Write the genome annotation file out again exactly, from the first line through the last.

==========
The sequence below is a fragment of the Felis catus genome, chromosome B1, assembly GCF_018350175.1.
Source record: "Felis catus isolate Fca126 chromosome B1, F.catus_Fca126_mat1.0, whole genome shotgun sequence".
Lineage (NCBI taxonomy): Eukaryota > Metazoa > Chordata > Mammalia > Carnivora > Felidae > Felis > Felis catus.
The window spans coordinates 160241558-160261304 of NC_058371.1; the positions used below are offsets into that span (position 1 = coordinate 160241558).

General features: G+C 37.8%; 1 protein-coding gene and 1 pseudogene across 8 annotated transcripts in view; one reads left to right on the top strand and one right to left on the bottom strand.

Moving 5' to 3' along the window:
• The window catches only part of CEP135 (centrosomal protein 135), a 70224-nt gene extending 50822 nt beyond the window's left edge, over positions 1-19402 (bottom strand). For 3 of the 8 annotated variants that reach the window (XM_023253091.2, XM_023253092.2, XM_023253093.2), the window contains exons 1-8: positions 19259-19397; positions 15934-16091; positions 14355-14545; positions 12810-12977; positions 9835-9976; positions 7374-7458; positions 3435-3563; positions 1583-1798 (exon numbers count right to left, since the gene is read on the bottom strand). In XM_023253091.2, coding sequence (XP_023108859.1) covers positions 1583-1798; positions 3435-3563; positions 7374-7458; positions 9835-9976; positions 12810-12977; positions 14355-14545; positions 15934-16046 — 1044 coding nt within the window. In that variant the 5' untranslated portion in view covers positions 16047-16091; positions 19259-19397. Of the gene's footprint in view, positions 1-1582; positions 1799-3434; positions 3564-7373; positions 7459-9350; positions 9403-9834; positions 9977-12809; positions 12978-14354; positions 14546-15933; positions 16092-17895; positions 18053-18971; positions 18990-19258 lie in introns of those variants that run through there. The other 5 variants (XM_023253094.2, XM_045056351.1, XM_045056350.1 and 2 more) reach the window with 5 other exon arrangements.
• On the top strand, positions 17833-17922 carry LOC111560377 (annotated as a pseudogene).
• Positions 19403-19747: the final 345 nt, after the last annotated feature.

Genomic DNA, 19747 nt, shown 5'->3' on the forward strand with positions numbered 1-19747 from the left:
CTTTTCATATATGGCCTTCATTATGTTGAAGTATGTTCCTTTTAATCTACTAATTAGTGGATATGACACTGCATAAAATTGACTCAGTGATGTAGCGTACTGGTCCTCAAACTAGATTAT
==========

The sequence below is a fragment of the Felis catus genome, chromosome B1, assembly GCF_018350175.1.
Source record: "Felis catus isolate Fca126 chromosome B1, F.catus_Fca126_mat1.0, whole genome shotgun sequence".
Lineage (NCBI taxonomy): Eukaryota > Metazoa > Chordata > Mammalia > Carnivora > Felidae > Felis > Felis catus.
The window spans coordinates 160241558-160261304 of NC_058371.1; the positions used below are offsets into that span (position 1 = coordinate 160241558).

General features: G+C 37.8%; 1 protein-coding gene and 1 pseudogene across 8 annotated transcripts in view; one reads left to right on the top strand and one right to left on the bottom strand.

Moving 5' to 3' along the window:
• The window catches only part of CEP135 (centrosomal protein 135), a 70224-nt gene extending 50822 nt beyond the window's left edge, over positions 1-19402 (bottom strand). For 3 of the 8 annotated variants that reach the window (XM_023253091.2, XM_023253092.2, XM_023253093.2), the window contains exons 1-8: positions 19259-19397; positions 15934-16091; positions 14355-14545; positions 12810-12977; positions 9835-9976; positions 7374-7458; positions 3435-3563; positions 1583-1798 (exon numbers count right to left, since the gene is read on the bottom strand). In XM_023253091.2, coding sequence (XP_023108859.1) covers positions 1583-1798; positions 3435-3563; positions 7374-7458; positions 9835-9976; positions 12810-12977; positions 14355-14545; positions 15934-16046 — 1044 coding nt within the window. In that variant the 5' untranslated portion in view covers positions 16047-16091; positions 19259-19397. Of the gene's footprint in view, positions 1-1582; positions 1799-3434; positions 3564-7373; positions 7459-9350; positions 9403-9834; positions 9977-12809; positions 12978-14354; positions 14546-15933; positions 16092-17895; positions 18053-18971; positions 18990-19258 lie in introns of those variants that run through there. The other 5 variants (XM_023253094.2, XM_045056351.1, XM_045056350.1 and 2 more) reach the window with 5 other exon arrangements.
• On the top strand, positions 17833-17922 carry LOC111560377 (annotated as a pseudogene).
• Positions 19403-19747: the final 345 nt, after the last annotated feature.

Genomic DNA, 19747 nt, shown 5'->3' on the forward strand with positions numbered 1-19747 from the left:
CTTTTCATATATGGCCTTCATTATGTTGAAGTATGTTCCTTTTAATCTACTAATTAGTGGATATGACACTGCATAAAATTGACTCAGTGATGTAGCGTACTGGTCCTCAAACTAGATTAT